• Incumbent telecom vendors used MWC17 to crystallize their focus on a few key markets like smart city and smart manufacturing, and – for most – expand their IoT portfolios.
• There was a light focus on discussing new IoT technologies and their use cases. With NB-IoT and Cat-M1 buildouts just underway, IoT technology wars played a much less prominent role than at MWC16.
IoT is a big topic, dominating many discussions around the future of wireless networks and telecom service providers.
It wasn’t surprising, then, that it was a major topic of discussion at MWC this year. Likewise, given the broad reach of IoT use cases and the broad set of players in the IoT ecosystem, it wasn’t surprising to see different parts of the market show up with their own stories. A look at the announcements from various segments of the market – silicon vendors, LPWAN network providers, incumbent telecom vendors, specialist telecom and IT players – helps to illustrate the stories they showed up to tell.
The table below recaps announcements released by incumbent telecom vendors Cisco, Ericsson, Huawei, Nokia, Samsung and ZTE at (or leading up to) MWC. Taking a look at their breadth, a number of clear themes emerge.
• Network Equipment Vendors Going Direct. As network equipment vendors make their strategic investments in IoT, the focus for many is converging in key opportunities around smart cities, smart factories and smart utilities. The announcements at MWC17 clarified that in areas with “telecom-like” networking requirements, these vendors are moving forward directly and not through their traditional network operator customers. Ericsson in particular, which has spent the most time amongst its peers in pursuing vertical opportunities, showed success, announcing smart city deals with Istanbul and Dubai government authorities and several smart manufacturing-related deals. The willingness to cut operators out of the deal in key IoT vertical markets will only intensify as other vendors like Nokia and Huawei take an increasingly “platform”-oriented and services-led approach to vertical opportunities.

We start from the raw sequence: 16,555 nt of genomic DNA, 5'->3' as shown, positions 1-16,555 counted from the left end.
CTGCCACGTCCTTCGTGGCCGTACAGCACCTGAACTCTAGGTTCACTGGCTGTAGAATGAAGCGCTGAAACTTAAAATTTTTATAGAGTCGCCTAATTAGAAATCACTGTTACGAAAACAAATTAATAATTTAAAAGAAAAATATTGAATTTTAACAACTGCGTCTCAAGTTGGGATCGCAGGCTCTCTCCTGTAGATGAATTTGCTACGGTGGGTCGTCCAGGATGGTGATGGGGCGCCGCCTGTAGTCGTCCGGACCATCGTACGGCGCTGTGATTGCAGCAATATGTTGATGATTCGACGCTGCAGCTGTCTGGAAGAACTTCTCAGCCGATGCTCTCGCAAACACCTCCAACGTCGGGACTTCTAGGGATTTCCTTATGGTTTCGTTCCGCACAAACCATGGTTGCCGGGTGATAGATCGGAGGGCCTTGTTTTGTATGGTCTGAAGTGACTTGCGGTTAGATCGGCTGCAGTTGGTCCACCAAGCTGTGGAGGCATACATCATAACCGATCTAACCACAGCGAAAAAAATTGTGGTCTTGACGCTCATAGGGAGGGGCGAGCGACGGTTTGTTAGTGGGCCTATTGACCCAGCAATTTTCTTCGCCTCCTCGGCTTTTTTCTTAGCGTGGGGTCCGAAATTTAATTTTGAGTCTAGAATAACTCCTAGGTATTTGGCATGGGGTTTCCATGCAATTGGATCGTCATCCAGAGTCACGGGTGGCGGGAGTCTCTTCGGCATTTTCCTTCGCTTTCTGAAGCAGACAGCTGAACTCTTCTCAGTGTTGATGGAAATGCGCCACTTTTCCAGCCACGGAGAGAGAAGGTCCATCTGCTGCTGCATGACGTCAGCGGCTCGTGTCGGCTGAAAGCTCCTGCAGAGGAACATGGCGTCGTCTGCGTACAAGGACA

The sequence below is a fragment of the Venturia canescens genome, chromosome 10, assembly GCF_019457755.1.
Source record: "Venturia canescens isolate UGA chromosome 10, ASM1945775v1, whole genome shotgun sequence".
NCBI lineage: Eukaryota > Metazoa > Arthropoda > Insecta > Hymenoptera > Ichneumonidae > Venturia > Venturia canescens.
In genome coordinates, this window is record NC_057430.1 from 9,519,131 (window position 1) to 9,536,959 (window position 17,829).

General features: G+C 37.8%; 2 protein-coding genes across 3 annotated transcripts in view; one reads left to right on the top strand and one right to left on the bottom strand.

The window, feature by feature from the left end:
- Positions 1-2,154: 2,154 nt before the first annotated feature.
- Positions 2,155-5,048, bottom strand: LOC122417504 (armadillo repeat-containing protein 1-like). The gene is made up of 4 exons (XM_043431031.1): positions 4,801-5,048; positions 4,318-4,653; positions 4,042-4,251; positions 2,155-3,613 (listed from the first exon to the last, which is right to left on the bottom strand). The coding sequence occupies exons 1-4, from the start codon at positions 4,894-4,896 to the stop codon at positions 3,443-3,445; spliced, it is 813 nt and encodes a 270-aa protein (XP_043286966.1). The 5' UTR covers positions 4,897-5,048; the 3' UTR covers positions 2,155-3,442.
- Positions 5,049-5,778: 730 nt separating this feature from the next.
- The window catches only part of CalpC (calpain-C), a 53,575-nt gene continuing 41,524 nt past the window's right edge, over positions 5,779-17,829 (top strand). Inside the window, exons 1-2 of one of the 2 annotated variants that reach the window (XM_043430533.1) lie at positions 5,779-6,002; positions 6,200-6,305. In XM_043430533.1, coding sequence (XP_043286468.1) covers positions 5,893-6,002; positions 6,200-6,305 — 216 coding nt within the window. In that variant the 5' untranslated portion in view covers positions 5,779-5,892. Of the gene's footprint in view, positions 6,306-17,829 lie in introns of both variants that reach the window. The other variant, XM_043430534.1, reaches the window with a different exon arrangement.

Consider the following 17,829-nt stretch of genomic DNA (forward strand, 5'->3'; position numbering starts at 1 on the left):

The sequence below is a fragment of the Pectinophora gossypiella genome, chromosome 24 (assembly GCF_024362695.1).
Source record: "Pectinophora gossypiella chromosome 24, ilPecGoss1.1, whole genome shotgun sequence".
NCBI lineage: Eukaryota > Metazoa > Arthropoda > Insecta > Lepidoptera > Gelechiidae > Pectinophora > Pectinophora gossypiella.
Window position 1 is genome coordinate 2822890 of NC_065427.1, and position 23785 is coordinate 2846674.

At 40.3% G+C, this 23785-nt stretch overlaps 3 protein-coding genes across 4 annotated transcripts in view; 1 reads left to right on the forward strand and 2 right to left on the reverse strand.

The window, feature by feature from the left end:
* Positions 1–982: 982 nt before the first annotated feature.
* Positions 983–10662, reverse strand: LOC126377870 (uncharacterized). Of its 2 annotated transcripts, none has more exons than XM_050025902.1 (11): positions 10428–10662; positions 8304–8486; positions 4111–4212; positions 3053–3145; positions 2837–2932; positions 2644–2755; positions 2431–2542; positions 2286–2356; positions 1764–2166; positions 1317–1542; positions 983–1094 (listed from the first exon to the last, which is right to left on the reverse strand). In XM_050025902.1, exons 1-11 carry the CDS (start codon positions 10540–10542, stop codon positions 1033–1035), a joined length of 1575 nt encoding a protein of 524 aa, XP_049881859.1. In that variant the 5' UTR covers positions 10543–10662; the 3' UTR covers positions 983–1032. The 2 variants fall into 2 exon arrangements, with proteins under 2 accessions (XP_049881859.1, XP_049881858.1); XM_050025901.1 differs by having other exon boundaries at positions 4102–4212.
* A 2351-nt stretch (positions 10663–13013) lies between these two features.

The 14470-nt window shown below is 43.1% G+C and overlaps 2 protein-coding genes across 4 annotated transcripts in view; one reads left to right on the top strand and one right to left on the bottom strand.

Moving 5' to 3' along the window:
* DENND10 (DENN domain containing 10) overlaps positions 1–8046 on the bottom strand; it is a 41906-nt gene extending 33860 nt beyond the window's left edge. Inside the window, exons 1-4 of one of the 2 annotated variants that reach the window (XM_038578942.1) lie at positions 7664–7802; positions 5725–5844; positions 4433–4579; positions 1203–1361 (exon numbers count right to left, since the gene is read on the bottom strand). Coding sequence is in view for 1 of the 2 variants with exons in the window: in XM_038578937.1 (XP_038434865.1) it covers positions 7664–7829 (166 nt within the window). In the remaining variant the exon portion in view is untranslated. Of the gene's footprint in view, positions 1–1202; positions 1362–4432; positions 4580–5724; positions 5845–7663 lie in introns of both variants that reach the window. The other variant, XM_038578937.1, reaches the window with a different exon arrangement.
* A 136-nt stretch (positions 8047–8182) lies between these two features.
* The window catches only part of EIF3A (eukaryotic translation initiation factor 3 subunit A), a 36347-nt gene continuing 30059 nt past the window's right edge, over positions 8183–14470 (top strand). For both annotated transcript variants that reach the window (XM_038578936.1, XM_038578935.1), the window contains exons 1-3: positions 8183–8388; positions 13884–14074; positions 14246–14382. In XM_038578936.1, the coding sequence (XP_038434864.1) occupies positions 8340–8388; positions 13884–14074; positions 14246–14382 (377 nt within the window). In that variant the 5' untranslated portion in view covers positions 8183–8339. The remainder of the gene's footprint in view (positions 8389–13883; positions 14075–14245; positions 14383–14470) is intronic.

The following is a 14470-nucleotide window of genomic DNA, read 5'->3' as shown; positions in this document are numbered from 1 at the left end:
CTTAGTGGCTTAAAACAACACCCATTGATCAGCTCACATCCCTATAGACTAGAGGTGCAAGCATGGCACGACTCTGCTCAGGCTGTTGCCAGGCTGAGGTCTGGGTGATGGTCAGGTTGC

• Clarifying Cat-M1 and NB-IoT Use Cases. Cellular operators were eager to show that their deployments of Cat-M1 (largely U.S.-based) and NB-IoT (largely Euro-based) were underway; for example, AT&T confirmed it would have Cat-M1 deployed across the U.S. by the end of Q2 2017, while Deutsche Telekom showcased its plans to have NB-IoT networks deployed in eight European countries by the end of 2017. However, overall at MWC17 surprisingly little was said about the two technologies. Having achieved the goal of getting standards finalized and chipsets and modules commercialized in time for deployments just underway, MWC17 represented something of a “breather.” And, at least in the case of NB-IoT, use cases did not advance much from where they were a year ago (note to industry: NB-IoT needs to be about more than just smart parking). Cat-M1 proponents are beginning to better educate the market on some of the attributes of Cat-M1 such as mobility (i.e., IoT modules don’t need to be stationary) and the ability to add voice capabilities to IoT applications. But with both technologies operators are still in the early stages of familiarizing potential customers on its capabilities.
• Contrasting “Platform” Philosophies Emerging? While several vendors, namely Nokia and Huawei expanded their approach in IoT, Cisco Jasper (the name probably says it all) took a markedly different tack at MWC17 by focusing on device connectivity. Nokia’s IMPACT platform presented a comprehensive approach to addressing all aspects of the IoT “platform,” while its WING “network grid” announcement, while not ready for prime time just yet, clearly represented new IoT innovation at MWC17. Huawei took a different, but nonetheless expansive, approach to IoT with the release of its Edge Computing (EC)-IoT solution which combines hardware (terminal modules and edge IoT gateways), software (SDN-based “Agile Controller”) an open cloud platform and services such as remote predictive maintenance and value-added (but largely unspecified) value-added services. Meanwhile, Cisco appears to have put a lot of its broader IoT “portfolio” focus on the backburner since completing the acquisition of Jasper one year ago. To be sure, Jasper has continued to amass service provider and enterprise customers at a rapid pace, but Cisco’s appetite for “moving up the value chain” appears to have cooled, at least for now.